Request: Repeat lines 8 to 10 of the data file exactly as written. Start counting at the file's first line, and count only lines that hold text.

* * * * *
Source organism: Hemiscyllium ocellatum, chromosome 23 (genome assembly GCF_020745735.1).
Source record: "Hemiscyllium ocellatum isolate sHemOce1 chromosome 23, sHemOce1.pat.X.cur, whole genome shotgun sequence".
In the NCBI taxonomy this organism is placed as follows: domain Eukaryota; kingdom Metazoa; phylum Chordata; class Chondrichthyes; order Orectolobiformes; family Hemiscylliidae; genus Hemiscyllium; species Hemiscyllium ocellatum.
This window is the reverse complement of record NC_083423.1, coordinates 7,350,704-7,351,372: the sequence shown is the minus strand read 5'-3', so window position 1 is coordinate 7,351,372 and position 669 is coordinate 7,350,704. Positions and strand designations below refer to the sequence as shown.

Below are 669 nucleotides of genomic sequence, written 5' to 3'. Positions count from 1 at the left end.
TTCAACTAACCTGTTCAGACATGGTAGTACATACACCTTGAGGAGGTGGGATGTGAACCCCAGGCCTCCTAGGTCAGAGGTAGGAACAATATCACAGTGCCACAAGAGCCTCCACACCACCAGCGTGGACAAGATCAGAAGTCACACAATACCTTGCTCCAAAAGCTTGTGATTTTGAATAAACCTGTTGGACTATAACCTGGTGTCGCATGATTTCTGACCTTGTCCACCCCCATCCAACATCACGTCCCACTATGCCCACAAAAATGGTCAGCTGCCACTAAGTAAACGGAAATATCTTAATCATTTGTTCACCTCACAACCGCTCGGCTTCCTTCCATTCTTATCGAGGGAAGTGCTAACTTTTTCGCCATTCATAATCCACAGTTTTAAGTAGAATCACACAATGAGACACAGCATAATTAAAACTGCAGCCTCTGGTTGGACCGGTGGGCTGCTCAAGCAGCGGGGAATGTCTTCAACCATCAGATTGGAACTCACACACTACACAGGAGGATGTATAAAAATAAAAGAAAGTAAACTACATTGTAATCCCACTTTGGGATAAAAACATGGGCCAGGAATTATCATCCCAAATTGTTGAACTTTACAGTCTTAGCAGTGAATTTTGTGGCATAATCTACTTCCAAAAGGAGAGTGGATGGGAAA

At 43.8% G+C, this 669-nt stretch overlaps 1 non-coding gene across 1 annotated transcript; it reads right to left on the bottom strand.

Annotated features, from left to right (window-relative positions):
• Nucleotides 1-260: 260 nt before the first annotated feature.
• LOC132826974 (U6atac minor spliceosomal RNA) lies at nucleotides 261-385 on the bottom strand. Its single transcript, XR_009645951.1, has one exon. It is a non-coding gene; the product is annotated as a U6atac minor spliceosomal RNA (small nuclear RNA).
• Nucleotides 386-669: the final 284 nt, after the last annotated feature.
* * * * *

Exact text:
Annotated features, from left to right (window-relative positions):
• Nucleotides 1-260: 260 nt before the first annotated feature.
• LOC132826974 (U6atac minor spliceosomal RNA) lies at nucleotides 261-385 on the bottom strand. Its single transcript, XR_009645951.1, has one exon. It is a non-coding gene; the product is annotated as a U6atac minor spliceosomal RNA (small nuclear RNA).